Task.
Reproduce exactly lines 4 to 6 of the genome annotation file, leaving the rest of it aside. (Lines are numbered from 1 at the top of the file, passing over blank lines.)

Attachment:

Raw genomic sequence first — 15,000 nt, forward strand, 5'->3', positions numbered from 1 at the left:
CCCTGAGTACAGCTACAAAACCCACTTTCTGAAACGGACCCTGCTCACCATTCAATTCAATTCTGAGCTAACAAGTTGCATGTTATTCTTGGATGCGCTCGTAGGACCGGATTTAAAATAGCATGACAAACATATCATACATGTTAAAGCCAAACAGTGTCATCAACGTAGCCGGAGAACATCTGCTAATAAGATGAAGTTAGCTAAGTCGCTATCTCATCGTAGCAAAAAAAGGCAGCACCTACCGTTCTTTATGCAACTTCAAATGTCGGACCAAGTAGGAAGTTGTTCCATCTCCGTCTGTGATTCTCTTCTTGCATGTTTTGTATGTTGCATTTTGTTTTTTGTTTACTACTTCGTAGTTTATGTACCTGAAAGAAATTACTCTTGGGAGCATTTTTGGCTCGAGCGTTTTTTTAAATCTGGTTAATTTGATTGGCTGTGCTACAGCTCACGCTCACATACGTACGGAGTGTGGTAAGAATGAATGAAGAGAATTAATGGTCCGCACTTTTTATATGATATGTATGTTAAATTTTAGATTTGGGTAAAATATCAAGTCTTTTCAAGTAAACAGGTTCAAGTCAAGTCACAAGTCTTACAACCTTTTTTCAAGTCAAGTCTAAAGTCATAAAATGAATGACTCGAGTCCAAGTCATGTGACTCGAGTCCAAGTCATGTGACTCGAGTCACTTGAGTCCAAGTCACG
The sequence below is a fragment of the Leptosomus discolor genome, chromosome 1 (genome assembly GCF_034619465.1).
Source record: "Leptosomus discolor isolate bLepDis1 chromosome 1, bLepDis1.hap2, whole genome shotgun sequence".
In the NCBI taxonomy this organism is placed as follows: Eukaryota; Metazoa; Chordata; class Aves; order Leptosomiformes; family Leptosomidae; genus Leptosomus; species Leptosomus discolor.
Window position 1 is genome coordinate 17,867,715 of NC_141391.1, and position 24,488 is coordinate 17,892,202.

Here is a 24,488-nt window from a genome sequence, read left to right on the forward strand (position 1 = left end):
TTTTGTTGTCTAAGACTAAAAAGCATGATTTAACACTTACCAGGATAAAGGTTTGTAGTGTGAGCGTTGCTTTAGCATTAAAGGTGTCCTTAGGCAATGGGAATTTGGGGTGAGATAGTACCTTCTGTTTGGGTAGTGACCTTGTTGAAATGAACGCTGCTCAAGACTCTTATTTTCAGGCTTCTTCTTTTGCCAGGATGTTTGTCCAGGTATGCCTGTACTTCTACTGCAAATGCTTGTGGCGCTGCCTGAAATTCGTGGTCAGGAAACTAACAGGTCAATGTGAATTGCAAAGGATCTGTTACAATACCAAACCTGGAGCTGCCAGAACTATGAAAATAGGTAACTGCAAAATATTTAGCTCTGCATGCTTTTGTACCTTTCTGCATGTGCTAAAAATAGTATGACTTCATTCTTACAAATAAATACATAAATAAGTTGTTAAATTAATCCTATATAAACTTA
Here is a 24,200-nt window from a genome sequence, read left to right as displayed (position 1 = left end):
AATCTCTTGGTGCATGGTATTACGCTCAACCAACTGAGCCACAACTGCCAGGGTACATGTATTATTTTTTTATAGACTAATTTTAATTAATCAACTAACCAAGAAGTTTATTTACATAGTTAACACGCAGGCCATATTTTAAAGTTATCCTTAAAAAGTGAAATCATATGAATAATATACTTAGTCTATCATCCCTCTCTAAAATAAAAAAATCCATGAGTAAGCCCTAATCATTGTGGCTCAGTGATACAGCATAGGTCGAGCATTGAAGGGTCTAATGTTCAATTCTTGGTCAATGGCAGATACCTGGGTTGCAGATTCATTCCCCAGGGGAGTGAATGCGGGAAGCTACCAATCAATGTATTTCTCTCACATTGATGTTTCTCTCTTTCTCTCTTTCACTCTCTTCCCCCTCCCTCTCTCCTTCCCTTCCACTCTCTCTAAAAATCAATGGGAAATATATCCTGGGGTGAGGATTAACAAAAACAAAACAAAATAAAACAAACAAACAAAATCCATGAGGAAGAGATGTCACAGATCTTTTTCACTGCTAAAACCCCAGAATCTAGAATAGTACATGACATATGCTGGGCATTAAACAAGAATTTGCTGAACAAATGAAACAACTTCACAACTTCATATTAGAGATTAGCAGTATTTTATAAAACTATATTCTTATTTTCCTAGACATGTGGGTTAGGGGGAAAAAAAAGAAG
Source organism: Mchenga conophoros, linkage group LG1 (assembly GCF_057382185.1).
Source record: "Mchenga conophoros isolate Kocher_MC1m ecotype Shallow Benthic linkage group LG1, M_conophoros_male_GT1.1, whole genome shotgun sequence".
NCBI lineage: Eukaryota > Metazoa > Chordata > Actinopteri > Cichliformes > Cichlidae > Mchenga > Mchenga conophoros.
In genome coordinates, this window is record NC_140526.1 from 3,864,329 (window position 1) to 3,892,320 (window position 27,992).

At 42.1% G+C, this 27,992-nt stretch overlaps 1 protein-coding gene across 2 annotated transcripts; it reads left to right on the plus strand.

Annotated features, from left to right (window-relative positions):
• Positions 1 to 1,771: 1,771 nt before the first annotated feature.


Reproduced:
Source record: "Leptosomus discolor isolate bLepDis1 chromosome 1, bLepDis1.hap2, whole genome shotgun sequence".
In the NCBI taxonomy this organism is placed as follows: Eukaryota; Metazoa; Chordata; class Aves; order Leptosomiformes; family Leptosomidae; genus Leptosomus; species Leptosomus discolor.
Window position 1 is genome coordinate 17,867,715 of NC_141391.1, and position 24,488 is coordinate 17,892,202.